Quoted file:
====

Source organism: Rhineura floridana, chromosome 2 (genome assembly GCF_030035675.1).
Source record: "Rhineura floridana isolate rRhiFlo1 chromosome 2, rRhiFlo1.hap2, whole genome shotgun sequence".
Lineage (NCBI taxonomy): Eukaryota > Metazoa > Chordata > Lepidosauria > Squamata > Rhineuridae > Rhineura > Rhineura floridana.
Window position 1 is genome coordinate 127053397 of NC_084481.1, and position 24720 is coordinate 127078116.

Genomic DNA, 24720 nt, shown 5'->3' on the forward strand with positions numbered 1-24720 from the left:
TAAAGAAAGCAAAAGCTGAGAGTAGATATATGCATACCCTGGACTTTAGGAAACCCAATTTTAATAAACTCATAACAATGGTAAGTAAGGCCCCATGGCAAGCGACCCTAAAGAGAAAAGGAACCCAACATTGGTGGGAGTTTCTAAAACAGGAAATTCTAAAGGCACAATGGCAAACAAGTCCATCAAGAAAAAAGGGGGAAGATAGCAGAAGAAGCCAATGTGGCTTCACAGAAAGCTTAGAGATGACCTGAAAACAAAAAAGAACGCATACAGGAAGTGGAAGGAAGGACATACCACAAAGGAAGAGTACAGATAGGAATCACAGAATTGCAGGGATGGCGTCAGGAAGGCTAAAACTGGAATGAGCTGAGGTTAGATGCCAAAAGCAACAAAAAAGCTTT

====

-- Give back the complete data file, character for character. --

Source organism: Rhineura floridana, chromosome 2 (genome assembly GCF_030035675.1).
Source record: "Rhineura floridana isolate rRhiFlo1 chromosome 2, rRhiFlo1.hap2, whole genome shotgun sequence".
Lineage (NCBI taxonomy): Eukaryota > Metazoa > Chordata > Lepidosauria > Squamata > Rhineuridae > Rhineura > Rhineura floridana.
Window position 1 is genome coordinate 127053397 of NC_084481.1, and position 24720 is coordinate 127078116.

Genomic DNA, 24720 nt, shown 5'->3' on the forward strand with positions numbered 1-24720 from the left:
TAAAGAAAGCAAAAGCTGAGAGTAGATATATGCATACCCTGGACTTTAGGAAACCCAATTTTAATAAACTCATAACAATGGTAAGTAAGGCCCCATGGCAAGCGACCCTAAAGAGAAAAGGAACCCAACATTGGTGGGAGTTTCTAAAACAGGAAATTCTAAAGGCACAATGGCAAACAAGTCCATCAAGAAAAAAGGGGGAAGATAGCAGAAGAAGCCAATGTGGCTTCACAGAAAGCTTAGAGATGACCTGAAAACAAAAAAGAACGCATACAGGAAGTGGAAGGAAGGACATACCACAAAGGAAGAGTACAGATAGGAATCACAGAATTGCAGGGATGGCGTCAGGAAGGCTAAAACTGGAATGAGCTGAGGTTAGATGCCAAAAGCAACAAAAAAGCTTT